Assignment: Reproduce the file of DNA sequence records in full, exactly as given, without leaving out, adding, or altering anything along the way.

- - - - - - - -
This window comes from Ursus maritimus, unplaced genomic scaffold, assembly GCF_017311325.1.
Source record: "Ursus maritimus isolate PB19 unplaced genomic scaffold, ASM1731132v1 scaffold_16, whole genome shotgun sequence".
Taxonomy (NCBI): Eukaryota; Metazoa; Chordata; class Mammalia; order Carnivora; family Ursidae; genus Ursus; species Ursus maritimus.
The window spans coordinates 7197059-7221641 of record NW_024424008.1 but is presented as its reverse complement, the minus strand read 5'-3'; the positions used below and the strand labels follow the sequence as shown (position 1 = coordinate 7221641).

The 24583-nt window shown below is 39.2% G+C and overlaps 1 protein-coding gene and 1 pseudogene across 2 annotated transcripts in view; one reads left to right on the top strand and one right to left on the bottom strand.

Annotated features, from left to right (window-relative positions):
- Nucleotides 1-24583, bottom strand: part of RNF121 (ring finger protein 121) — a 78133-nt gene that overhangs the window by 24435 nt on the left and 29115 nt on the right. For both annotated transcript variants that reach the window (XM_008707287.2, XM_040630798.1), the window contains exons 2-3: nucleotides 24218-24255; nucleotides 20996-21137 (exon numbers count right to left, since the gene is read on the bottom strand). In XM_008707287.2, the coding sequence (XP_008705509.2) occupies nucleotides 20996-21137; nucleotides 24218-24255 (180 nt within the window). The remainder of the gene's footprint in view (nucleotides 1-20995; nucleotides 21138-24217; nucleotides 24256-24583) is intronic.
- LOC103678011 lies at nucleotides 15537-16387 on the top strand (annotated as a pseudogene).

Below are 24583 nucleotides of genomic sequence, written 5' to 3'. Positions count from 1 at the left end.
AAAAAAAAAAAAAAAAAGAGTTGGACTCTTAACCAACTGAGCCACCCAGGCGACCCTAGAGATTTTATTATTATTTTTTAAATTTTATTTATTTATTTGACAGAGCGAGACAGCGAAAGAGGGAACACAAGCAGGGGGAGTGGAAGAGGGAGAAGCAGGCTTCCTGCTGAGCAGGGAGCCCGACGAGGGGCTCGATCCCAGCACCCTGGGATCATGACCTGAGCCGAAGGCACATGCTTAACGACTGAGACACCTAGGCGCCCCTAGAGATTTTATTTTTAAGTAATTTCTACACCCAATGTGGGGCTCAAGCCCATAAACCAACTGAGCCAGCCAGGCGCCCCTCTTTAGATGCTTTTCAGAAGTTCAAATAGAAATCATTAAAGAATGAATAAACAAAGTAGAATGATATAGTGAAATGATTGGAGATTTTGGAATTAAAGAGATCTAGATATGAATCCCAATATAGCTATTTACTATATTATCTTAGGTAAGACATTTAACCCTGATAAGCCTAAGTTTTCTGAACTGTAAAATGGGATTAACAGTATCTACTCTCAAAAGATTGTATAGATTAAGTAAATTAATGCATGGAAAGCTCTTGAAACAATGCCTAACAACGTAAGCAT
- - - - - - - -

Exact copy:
This window comes from Ursus maritimus, unplaced genomic scaffold, assembly GCF_017311325.1.
Source record: "Ursus maritimus isolate PB19 unplaced genomic scaffold, ASM1731132v1 scaffold_16, whole genome shotgun sequence".
Taxonomy (NCBI): Eukaryota; Metazoa; Chordata; class Mammalia; order Carnivora; family Ursidae; genus Ursus; species Ursus maritimus.
The window spans coordinates 7197059-7221641 of record NW_024424008.1 but is presented as its reverse complement, the minus strand read 5'-3'; the positions used below and the strand labels follow the sequence as shown (position 1 = coordinate 7221641).

The 24583-nt window shown below is 39.2% G+C and overlaps 1 protein-coding gene and 1 pseudogene across 2 annotated transcripts in view; one reads left to right on the top strand and one right to left on the bottom strand.

Annotated features, from left to right (window-relative positions):
- Nucleotides 1-24583, bottom strand: part of RNF121 (ring finger protein 121) — a 78133-nt gene that overhangs the window by 24435 nt on the left and 29115 nt on the right. For both annotated transcript variants that reach the window (XM_008707287.2, XM_040630798.1), the window contains exons 2-3: nucleotides 24218-24255; nucleotides 20996-21137 (exon numbers count right to left, since the gene is read on the bottom strand). In XM_008707287.2, the coding sequence (XP_008705509.2) occupies nucleotides 20996-21137; nucleotides 24218-24255 (180 nt within the window). The remainder of the gene's footprint in view (nucleotides 1-20995; nucleotides 21138-24217; nucleotides 24256-24583) is intronic.
- LOC103678011 lies at nucleotides 15537-16387 on the top strand (annotated as a pseudogene).

Below are 24583 nucleotides of genomic sequence, written 5' to 3'. Positions count from 1 at the left end.
AAAAAAAAAAAAAAAAAGAGTTGGACTCTTAACCAACTGAGCCACCCAGGCGACCCTAGAGATTTTATTATTATTTTTTAAATTTTATTTATTTATTTGACAGAGCGAGACAGCGAAAGAGGGAACACAAGCAGGGGGAGTGGAAGAGGGAGAAGCAGGCTTCCTGCTGAGCAGGGAGCCCGACGAGGGGCTCGATCCCAGCACCCTGGGATCATGACCTGAGCCGAAGGCACATGCTTAACGACTGAGACACCTAGGCGCCCCTAGAGATTTTATTTTTAAGTAATTTCTACACCCAATGTGGGGCTCAAGCCCATAAACCAACTGAGCCAGCCAGGCGCCCCTCTTTAGATGCTTTTCAGAAGTTCAAATAGAAATCATTAAAGAATGAATAAACAAAGTAGAATGATATAGTGAAATGATTGGAGATTTTGGAATTAAAGAGATCTAGATATGAATCCCAATATAGCTATTTACTATATTATCTTAGGTAAGACATTTAACCCTGATAAGCCTAAGTTTTCTGAACTGTAAAATGGGATTAACAGTATCTACTCTCAAAAGATTGTATAGATTAAGTAAATTAATGCATGGAAAGCTCTTGAAACAATGCCTAACAACGTAAGCAT